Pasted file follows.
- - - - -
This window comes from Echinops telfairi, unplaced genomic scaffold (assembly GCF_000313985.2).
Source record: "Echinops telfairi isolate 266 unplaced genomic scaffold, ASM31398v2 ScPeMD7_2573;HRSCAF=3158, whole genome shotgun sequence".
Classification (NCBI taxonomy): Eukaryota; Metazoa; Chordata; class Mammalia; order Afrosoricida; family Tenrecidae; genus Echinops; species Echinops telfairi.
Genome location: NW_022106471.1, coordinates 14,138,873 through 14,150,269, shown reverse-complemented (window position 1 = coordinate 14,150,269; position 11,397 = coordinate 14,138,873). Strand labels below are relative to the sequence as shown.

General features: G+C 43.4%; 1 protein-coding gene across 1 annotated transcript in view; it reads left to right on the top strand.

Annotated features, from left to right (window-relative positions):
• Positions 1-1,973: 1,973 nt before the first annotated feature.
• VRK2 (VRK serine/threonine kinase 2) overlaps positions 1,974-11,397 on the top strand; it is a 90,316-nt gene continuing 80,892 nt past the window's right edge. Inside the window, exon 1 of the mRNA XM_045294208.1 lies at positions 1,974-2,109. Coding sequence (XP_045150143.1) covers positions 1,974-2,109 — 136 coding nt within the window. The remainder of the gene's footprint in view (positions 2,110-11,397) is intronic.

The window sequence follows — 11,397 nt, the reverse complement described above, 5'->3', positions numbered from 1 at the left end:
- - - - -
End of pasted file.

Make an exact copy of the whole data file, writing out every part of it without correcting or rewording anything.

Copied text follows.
This window comes from Echinops telfairi, unplaced genomic scaffold (assembly GCF_000313985.2).
Source record: "Echinops telfairi isolate 266 unplaced genomic scaffold, ASM31398v2 ScPeMD7_2573;HRSCAF=3158, whole genome shotgun sequence".
Classification (NCBI taxonomy): Eukaryota; Metazoa; Chordata; class Mammalia; order Afrosoricida; family Tenrecidae; genus Echinops; species Echinops telfairi.
Genome location: NW_022106471.1, coordinates 14,138,873 through 14,150,269, shown reverse-complemented (window position 1 = coordinate 14,150,269; position 11,397 = coordinate 14,138,873). Strand labels below are relative to the sequence as shown.

General features: G+C 43.4%; 1 protein-coding gene across 1 annotated transcript in view; it reads left to right on the top strand.

Annotated features, from left to right (window-relative positions):
• Positions 1-1,973: 1,973 nt before the first annotated feature.
• VRK2 (VRK serine/threonine kinase 2) overlaps positions 1,974-11,397 on the top strand; it is a 90,316-nt gene continuing 80,892 nt past the window's right edge. Inside the window, exon 1 of the mRNA XM_045294208.1 lies at positions 1,974-2,109. Coding sequence (XP_045150143.1) covers positions 1,974-2,109 — 136 coding nt within the window. The remainder of the gene's footprint in view (positions 2,110-11,397) is intronic.

The window sequence follows — 11,397 nt, the reverse complement described above, 5'->3', positions numbered from 1 at the left end: